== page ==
Fancy A Walk?

It’s probably a good idea to start with a confession, as a good Anglo-Catholic!  I’m not very good at being a proper gay man or a proper Christian.  The issues and debates that I’m supposed to be passionate about I’m often not and my righteous indignation often goes AWOL.  So the last few weeks have been something of an interesting time what with the Anglican Primates meeting in Canterbury and the fact that I attended one of the regional Shared Conversations on Human Sexuality that the Church of England is holding.  Both have been testing times for the Church of England and in how the world outside has seen us. There are more than enough blogs, newspaper articles and analyses of the Primates’ meeting and its aftermath so I won’t bore you with the detail of it.  Neither will I go into much detail about the events of this week, I think I have a fair amount of further processing and reflection to do.  So here are just a few of my reflections loosely linked to these events.

If I’m honest much of the reaction to the leaked decision of the Primates regarding The Episcopal Church (TEC) prior to the full communiqué being released left me wondering why I wasn’t as angry as others clearly were.  Was there something wrong with me?  Am I too privileged or complacent?  It took me a few days to process that maybe my reaction was just as valid as that of others, neither better nor worse.  It’s a product of who I am, what my understanding of the purpose of the Primates’ meeting was, and my perception of the complexities within which the Church is trying to formulate and articulate its position on LGBTI relationships.  In a sense my reaction is as unique as I am.  There’s a great quote from one of Gerard Manley Hopkins’ poems: “This is me, for this I came.”  

Taking that sense of ‘this is me’ into the shared conversations was both liberating and terrifying.  Liberating in that it allowed me to be authentic and act and speak with integrity; terrifying because the me that was being offered could easily be rejected.  But it was also a reminder that in any and every encounter with another person, particularly any that are authentic and vulnerable, they are offering me the gift of their ‘me’.  We hold the ‘me’ of the other in our hands when we speak to or about them, when we judge and criticise, when we react and respond and even when we don’t speak up and challenge them out of our own uniqueness and authenticity.  Jumping on a bandwagon can be damaging, but equally can be staying silent and not offering the ‘me’ for which I came.

There was much talk following the Primates of the grace shown by the Presiding Bishop and Primate of TEC, Michael Curry.  Archbishop Welby has written subsequently of moments of grace during the meetings.  In the conversations over this week there have been moments of heart breaking grace between individuals.  For me, this was a far cry from the media reports and the social media reaction.  Yes of course decisions need to be analysed and held to account, yes of course there was anger, hurt and confusion.  I was driving back from the conversations when Snow Patrol’s Chasing Cars came on (which is a particular favourite as we had it at our Civil Partnership) with this line which stopped me in my tracks: “I need your grace to remind me to find my own.”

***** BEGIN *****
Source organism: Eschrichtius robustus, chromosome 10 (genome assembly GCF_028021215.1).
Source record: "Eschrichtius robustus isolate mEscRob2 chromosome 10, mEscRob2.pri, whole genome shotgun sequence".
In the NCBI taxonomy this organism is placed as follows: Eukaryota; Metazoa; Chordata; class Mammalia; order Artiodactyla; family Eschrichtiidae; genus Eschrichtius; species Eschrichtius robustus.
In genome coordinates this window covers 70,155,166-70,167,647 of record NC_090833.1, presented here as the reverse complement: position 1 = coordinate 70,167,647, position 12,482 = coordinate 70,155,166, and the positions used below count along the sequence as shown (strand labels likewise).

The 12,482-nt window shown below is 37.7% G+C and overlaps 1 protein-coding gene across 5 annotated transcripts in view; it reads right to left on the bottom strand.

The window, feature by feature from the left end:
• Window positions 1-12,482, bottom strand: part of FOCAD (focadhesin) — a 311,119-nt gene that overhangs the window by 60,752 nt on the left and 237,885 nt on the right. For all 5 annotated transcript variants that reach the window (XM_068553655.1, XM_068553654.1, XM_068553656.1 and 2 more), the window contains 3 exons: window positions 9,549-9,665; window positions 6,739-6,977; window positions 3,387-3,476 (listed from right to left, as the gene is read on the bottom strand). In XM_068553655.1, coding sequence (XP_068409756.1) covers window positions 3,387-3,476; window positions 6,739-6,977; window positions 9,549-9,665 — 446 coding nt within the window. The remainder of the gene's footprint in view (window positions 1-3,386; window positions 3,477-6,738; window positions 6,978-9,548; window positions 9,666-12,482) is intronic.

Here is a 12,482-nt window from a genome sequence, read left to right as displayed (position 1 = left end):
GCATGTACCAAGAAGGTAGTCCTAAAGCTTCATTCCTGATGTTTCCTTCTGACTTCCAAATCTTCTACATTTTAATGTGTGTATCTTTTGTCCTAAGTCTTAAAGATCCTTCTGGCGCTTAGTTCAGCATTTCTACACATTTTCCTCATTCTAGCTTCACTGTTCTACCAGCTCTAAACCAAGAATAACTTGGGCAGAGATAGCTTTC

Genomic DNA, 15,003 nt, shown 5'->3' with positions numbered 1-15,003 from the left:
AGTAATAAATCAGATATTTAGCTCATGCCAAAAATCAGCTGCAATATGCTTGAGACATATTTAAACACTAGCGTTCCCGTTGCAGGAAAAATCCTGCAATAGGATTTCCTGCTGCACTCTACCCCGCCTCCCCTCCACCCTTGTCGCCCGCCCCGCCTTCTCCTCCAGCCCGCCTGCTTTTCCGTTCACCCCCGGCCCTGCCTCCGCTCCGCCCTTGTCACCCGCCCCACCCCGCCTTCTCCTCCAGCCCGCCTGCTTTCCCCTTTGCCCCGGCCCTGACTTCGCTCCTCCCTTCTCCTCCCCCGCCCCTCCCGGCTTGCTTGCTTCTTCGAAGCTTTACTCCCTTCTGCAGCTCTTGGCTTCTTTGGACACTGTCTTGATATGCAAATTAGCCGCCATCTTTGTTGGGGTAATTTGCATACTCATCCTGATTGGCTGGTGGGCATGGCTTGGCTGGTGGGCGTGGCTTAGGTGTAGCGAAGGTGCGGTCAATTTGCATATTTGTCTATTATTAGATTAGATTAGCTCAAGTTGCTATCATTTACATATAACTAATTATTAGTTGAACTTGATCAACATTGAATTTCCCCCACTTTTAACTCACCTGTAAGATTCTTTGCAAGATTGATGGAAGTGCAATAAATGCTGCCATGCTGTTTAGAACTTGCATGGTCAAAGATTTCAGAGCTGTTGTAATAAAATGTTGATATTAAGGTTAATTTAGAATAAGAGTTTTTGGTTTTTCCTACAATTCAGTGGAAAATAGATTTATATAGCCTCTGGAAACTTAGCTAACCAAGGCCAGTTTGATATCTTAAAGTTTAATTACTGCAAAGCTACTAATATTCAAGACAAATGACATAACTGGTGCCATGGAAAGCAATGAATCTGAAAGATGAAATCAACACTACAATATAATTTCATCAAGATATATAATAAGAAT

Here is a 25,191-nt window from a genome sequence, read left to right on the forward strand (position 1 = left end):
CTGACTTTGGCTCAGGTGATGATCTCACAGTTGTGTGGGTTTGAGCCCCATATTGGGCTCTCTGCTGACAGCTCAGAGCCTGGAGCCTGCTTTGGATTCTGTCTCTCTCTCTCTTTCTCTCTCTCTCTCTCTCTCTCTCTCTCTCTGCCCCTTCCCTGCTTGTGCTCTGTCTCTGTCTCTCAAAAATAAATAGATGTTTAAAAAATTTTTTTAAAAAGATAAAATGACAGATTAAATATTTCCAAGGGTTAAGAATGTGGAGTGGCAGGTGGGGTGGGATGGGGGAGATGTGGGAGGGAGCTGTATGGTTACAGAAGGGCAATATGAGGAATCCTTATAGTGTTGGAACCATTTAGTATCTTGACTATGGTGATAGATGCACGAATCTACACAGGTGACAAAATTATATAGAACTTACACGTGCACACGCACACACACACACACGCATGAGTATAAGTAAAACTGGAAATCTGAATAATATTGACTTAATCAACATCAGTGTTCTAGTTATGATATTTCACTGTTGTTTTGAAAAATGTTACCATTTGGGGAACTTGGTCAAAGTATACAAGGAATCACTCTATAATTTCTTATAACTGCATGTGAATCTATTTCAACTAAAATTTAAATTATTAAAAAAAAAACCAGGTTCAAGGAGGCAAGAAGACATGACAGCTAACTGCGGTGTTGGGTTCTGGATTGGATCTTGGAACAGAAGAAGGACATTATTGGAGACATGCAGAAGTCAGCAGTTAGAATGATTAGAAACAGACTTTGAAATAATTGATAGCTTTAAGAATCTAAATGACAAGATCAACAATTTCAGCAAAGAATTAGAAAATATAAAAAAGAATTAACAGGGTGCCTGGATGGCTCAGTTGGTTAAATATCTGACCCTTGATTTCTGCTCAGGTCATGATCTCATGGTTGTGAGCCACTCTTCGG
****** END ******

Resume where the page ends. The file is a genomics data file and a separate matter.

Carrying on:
I think Bishop Curry’s grace reminded me that you can be both graceful and authentic.  He remains committed to walking together with the Anglican Communion whilst not apologising for nor changing the decision the church he leads has made.  It is a painful yet gracious decision to bring the ‘me, for this I came’ into a broken relationship in the hope that grace can be found in response.

Having to sit across from someone and look into their eyes while you offer the me that they may well reject was hard.  It was also hard to look into their eyes and not judge them when they offered their ‘me’ in return.  Much easier to do in 140 characters, or status update when it’s about a principle and not a person.

Gracious and authentic relationship is difficult, because we all bring our brokenness to the table.  I was again reminded that during the Eucharistic prayers the wording is mainly ‘we’ or ‘us’ rarely ‘I’ or ‘me’; that in coming together to Christ’s broken body we represent the broken body of the Church.  But brokenness doesn’t mean we can’t achieve anything.  We can walk together in our brokenness, with the questions each of us have.  For me that’s what Soho Gathering has taught me, we can be gracious in our differences over doctrine, ecclesiology and practice (even baby dunking) because we are sisters and brothers in Christ.

Perhaps I’ll leave my last quote to Archbishop Justin (especially as he may be my boss one day!), to round off my ramblings: “If Christ’s flock can more or less stay together, it’s hope for a world that tears itself apart – a signal of what can happen with the love and mercy of God through Jesus Christ.”  For me these thoughts are being applied to my use of social media, to how I engage other people, to how I walk with other graciously and authentically.  So, anyone fancy a walk?


Lee is an ordinand at The College of the Resurrection, Mirfield, in a Civil Partnership with Charlie (who isn’t an ordinand…) and buys too many books. He is a good friend of Soho Gathering, being one of our first Thursday evening attendees over 18 months ago!
You can follow his Anglican exploits via @brileetaylor. 


Leave a Reply

Fill in your details below or click an icon to log in: Logo

You are commenting using your account. Log Out /  Change )

Google photo

You are commenting using your Google account. Log Out /  Change )

Twitter picture

You are commenting using your Twitter account. Log Out /  Change )

Facebook photo

You are commenting using your Facebook account. Log Out /  Change )

Connecting to %s